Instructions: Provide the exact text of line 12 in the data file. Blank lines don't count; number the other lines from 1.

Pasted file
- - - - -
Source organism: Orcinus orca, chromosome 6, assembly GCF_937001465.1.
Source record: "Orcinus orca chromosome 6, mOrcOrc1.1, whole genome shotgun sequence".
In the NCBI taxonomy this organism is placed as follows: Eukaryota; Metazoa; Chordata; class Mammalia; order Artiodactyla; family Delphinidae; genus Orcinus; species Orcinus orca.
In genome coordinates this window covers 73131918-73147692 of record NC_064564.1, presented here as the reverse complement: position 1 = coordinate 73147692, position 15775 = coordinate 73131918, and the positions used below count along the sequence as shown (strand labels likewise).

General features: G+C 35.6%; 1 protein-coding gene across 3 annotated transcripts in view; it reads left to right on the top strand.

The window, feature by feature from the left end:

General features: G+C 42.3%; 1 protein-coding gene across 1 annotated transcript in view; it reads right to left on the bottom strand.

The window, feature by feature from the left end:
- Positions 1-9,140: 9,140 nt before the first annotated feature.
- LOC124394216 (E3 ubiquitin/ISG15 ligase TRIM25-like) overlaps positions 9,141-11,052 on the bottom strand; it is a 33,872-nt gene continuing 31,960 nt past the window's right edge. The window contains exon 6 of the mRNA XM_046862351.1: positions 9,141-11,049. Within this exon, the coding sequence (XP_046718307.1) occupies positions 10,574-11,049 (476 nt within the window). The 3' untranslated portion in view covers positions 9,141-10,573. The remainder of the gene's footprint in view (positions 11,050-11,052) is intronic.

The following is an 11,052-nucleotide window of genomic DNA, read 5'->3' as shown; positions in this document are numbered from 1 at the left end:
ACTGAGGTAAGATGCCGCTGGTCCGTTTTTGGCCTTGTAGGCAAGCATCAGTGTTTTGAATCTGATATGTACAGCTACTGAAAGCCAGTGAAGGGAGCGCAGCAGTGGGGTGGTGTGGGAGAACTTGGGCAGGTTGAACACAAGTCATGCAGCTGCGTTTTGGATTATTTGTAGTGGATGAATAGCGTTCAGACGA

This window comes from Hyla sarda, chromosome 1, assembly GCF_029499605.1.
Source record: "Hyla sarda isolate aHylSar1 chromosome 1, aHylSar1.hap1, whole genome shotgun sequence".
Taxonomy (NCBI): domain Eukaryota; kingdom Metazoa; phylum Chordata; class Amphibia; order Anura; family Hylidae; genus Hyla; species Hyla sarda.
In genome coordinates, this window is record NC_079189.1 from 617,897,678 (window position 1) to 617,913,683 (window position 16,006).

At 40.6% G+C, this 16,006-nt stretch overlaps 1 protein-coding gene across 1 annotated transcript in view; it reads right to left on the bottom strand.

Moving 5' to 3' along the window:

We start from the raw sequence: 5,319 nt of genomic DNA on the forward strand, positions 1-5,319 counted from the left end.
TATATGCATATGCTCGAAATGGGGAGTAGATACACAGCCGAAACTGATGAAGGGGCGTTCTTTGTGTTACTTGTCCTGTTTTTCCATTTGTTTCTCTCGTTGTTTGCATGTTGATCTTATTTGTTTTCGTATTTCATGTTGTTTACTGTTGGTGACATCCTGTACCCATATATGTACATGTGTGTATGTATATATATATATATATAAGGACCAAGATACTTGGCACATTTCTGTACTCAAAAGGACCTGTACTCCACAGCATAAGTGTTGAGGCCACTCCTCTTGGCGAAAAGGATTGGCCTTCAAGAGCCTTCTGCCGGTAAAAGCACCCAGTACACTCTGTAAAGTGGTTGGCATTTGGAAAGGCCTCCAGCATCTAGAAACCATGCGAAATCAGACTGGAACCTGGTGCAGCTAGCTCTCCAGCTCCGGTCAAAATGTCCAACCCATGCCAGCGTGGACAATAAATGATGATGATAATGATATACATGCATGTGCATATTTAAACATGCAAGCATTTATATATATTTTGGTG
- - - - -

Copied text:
ACTGAGGTAAGATGCCGCTGGTCCGTTTTTGGCCTTGTAGGCAAGCATCAGTGTTTTGAATCTGATATGTACAGCTACTGAAAGCCAGTGAAGGGAGCGCAGCAGTGGGGTGGTGTGGGAGAACTTGGGCAGGTTGAACACAAGTCATGCAGCTGCGTTTTGGATTATTTGTAGTGGATGAATAGCGTTCAGACGA